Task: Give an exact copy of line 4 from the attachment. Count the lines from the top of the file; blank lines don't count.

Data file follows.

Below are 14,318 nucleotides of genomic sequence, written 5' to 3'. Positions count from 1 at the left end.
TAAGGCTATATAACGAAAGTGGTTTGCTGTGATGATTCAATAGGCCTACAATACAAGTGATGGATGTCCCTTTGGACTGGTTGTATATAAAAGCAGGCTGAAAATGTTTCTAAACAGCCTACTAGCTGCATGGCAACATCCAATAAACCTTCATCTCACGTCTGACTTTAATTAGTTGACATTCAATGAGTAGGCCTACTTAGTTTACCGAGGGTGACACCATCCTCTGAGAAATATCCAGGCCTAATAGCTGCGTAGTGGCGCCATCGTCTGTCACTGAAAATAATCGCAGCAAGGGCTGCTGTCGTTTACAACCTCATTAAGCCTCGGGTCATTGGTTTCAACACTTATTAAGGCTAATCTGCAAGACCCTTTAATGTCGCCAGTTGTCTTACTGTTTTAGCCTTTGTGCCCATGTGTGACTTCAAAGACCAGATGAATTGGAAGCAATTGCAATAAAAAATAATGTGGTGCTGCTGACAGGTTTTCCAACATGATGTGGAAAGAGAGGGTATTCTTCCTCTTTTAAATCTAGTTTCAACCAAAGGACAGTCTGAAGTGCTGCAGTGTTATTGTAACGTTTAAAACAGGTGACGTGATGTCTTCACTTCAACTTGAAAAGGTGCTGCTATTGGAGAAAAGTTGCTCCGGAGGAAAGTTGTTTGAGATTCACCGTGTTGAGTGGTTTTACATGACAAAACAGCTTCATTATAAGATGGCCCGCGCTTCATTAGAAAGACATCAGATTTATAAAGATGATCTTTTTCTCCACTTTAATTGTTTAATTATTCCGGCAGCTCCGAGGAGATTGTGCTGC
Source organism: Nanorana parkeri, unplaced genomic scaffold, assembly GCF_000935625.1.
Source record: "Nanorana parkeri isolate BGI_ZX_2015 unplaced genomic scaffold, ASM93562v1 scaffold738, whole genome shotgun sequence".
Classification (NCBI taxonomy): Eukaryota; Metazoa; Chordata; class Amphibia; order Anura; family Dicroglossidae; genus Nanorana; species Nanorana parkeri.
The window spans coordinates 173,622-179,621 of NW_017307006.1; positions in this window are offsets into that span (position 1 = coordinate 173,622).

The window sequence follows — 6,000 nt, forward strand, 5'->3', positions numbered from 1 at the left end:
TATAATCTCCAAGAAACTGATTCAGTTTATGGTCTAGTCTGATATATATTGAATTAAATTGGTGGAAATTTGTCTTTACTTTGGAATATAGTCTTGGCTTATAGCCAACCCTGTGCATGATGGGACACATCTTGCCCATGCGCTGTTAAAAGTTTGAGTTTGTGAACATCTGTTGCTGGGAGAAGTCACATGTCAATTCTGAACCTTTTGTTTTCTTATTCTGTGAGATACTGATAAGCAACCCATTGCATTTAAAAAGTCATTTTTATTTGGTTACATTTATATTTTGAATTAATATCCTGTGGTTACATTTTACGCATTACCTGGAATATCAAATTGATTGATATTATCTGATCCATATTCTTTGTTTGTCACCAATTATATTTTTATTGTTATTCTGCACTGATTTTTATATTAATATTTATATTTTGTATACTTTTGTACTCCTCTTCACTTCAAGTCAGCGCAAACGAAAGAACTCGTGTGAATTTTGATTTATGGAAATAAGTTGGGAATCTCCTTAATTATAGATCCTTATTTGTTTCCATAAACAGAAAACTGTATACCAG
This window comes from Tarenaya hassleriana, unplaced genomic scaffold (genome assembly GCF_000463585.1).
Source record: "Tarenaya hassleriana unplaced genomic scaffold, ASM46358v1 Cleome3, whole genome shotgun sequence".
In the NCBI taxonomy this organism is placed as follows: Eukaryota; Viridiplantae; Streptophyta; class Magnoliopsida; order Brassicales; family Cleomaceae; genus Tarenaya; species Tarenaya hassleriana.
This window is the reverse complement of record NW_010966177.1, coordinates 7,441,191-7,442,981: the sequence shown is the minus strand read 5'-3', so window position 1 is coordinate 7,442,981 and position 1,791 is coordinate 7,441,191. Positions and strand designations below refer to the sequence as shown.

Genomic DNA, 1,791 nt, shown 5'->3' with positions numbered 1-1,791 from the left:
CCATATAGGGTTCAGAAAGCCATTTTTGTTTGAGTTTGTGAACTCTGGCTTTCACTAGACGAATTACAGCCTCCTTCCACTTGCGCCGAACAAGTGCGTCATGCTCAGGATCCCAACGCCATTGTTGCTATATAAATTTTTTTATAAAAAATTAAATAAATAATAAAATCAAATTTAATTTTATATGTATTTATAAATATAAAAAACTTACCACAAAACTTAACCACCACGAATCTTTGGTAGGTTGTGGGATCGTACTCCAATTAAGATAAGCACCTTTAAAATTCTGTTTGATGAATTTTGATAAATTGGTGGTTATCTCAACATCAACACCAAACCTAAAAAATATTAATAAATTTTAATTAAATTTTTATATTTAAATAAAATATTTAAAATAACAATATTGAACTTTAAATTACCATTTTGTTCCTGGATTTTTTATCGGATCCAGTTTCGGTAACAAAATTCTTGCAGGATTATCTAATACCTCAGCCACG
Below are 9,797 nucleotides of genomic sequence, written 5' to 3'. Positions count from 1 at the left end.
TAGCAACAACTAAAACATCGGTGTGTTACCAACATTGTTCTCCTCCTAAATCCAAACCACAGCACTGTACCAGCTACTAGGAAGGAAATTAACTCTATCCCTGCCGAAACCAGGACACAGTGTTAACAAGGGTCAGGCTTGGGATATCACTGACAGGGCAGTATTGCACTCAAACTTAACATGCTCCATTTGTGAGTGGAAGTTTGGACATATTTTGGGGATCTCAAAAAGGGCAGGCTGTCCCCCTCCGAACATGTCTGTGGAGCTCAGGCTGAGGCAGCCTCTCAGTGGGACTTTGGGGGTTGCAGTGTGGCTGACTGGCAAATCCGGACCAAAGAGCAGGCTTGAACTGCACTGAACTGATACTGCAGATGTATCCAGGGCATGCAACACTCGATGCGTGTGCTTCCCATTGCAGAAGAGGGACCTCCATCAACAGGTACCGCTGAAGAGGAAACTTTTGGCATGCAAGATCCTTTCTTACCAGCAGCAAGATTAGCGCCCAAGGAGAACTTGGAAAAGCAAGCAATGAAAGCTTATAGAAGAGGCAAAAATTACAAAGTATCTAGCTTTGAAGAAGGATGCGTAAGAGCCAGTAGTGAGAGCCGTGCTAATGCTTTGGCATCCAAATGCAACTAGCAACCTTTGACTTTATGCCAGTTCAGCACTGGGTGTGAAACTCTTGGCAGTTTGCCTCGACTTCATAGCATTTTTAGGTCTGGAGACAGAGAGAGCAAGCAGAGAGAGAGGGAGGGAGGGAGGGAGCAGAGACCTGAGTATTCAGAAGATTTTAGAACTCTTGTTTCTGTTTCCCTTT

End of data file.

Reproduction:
Source record: "Nanorana parkeri isolate BGI_ZX_2015 unplaced genomic scaffold, ASM93562v1 scaffold738, whole genome shotgun sequence".